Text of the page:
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Re: strings draft




    > From: Alex Shinn <foof@xxxxxxxxxxxxx>

    > >     > ???  Balanced trees are still trees, and if the tree is exp(n) long
    > >     > there are still O(n) links to follow from the root to a leaf.  Can
    > >     > you explain what you mean?

    > > I mean that you should (maybe, don't know enough about your apps and
    > > environment) use splay trees so that string algorithms displaying a
    > > reasonable degree of locality will be able to locate indexes in
    > > expected-case O(1).

    > OK, in my reply on c.l.s. I had incorrectly assumed you meant keeping
    > some sort of reference to that last index in the tree, I should have
    > asked for clarification.

    > However, in either case you still have two problems:

    >   1) Both are very different from unconditional O(1) access.

The language I recommend for R6RS says "expected case O(1)", not
unconditional.

It's not a requirement, just guidance -- so it doesn't prevent any
implementation from conforming.

It's the vague "expected case" -- so there's pretty wide liberty for
claiming you followed the guidance.

One kind of implementation it specifically discourages:
implementations that use nothing but (simplistically coded) UTF-8
internally and expect to be used for string-intensive processing on
anything other than short strings.

Another kind of implementation it specifically discourages is the same
as that but s/UTF-8/a shift encoding/.

If you want to use UTF-8 or a shift encoding or, really, any variable
length encoding internally: the guidance is just to encourage you to
either say "this implementation isn't expected to be winning for
string-intensive programs" or represent your strings cleverly to
overcome the shortcomings of those encodings.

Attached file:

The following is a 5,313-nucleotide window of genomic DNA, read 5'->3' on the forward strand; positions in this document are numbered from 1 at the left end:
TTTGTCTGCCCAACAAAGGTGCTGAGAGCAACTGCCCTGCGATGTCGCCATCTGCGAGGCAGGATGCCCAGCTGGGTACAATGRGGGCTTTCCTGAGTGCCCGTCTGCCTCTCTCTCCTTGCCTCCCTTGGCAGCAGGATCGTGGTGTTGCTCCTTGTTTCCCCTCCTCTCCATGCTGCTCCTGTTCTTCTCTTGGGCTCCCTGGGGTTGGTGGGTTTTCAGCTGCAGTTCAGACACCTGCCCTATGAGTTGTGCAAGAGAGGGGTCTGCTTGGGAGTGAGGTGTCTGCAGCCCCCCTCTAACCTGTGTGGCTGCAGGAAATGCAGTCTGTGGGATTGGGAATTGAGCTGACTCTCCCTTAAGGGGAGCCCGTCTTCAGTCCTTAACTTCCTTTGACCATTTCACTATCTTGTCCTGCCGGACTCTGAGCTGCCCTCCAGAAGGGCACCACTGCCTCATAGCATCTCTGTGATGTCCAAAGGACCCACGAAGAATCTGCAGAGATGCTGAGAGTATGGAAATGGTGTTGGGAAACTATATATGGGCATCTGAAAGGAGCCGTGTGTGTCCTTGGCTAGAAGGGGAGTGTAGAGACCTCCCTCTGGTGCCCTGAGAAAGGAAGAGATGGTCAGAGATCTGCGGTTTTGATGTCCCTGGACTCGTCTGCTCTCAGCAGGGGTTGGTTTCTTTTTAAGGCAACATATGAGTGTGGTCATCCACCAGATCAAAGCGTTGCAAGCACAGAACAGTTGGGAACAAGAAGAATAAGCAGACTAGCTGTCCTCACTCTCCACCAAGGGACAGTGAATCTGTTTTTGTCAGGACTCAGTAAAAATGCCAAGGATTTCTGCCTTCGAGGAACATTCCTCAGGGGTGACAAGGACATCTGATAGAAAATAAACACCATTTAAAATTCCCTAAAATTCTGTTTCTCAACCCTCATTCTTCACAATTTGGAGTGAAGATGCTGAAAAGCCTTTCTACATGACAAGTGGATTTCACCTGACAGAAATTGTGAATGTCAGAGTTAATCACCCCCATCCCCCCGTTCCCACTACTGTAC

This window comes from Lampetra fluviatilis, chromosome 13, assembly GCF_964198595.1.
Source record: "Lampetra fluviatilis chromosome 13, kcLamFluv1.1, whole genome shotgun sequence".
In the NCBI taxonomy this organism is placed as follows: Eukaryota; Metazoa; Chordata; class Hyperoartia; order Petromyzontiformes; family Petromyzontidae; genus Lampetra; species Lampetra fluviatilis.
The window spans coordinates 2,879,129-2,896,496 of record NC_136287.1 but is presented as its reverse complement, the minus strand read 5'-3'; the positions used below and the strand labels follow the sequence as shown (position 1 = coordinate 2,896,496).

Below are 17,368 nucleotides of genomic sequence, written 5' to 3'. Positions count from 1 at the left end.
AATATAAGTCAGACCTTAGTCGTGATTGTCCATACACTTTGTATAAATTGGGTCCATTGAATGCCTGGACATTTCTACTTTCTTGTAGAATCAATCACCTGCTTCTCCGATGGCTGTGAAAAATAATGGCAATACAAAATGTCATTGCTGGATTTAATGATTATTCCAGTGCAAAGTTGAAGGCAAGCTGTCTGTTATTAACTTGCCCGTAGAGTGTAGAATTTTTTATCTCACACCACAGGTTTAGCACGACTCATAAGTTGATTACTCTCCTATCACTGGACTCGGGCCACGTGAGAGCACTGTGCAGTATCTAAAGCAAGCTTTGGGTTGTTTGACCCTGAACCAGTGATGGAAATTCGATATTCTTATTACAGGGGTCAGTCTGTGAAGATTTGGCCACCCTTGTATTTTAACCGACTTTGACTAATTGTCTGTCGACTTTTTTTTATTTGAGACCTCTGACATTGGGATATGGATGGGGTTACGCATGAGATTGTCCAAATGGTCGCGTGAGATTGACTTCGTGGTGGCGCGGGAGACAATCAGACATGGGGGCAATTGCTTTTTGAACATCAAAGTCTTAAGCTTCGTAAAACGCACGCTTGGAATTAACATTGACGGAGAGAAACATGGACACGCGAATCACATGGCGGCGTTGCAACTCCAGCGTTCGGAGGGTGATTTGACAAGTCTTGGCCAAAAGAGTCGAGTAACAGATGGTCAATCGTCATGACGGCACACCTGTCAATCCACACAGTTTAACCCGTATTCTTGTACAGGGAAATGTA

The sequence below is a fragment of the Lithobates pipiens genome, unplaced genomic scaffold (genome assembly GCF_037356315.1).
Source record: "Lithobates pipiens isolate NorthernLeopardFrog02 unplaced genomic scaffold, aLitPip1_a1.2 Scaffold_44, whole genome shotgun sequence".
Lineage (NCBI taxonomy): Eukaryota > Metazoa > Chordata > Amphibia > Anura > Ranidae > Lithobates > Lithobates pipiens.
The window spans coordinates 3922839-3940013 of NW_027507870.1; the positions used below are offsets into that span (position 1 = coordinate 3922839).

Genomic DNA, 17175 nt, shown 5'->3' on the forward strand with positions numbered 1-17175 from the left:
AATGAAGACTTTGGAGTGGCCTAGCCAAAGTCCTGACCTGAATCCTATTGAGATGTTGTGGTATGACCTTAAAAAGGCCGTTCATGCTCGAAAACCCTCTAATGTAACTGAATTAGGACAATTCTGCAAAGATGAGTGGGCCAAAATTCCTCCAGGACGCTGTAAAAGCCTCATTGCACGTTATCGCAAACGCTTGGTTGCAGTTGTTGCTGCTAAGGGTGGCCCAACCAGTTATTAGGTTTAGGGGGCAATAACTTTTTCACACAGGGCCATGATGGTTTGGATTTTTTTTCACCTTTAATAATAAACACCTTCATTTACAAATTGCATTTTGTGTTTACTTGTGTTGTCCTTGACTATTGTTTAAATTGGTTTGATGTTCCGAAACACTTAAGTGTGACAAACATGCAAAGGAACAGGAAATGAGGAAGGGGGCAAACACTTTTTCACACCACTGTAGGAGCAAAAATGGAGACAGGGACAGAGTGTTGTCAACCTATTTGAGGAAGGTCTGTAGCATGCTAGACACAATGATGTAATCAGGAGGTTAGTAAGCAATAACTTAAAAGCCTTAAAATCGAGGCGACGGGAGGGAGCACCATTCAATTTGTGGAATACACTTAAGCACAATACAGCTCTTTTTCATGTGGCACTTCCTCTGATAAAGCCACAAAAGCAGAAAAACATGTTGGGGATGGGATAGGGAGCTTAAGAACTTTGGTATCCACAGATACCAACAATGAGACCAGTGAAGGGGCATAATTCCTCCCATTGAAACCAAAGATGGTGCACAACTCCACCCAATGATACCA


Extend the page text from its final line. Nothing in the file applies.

>   2) Both effectively prevent shared strings as subtrees.

I'm aware of two kinds of shared substring you might want.

One is a "copy-on-write" shared substring -- the kind of substring
that SUBSTRING could return.  I'm not sure what generalizations of
this can be formed, but you could certainly represent COW-shared
substrings as subtrees in splay-tree implementations.   I've done so
in the past.

The other kind of shared substring would be a "mutation sharing"
shared substring.  True: I don't see any natural "substring ==
subtree" implementation for those using splay-tree strings.  That
doesn't mean, though, that I don't think they can be implemented
reasonably -- just not by that technique.




    > > Of course if memory constraints and usage guarantee that your
    > > particular non-splay trees or guaranteed to be shallow -- that's just
    > > as good.

    > Probably not good enough if you want to work with strings the size Bear
    > is talking about.

Bear seems to be just throwing huge amounts of memory at the problem.
My impression is that the leaves of his tree are generally big -- the
trees, therefore, shallow.


    > The problem with recommending O(1) on STRING-REF/SET! is that it
    > encourages programming style that cannot be optimized in some string
    > implementations.  However, by the simple suggestion of Shiro's where you
    > use a string-pointer object you can achieve O(1) where you need it.

I don't actually believe that.   If you want to chat about why, we
could take it to pika-dev@xxxxxxxxxx or offlist.


-t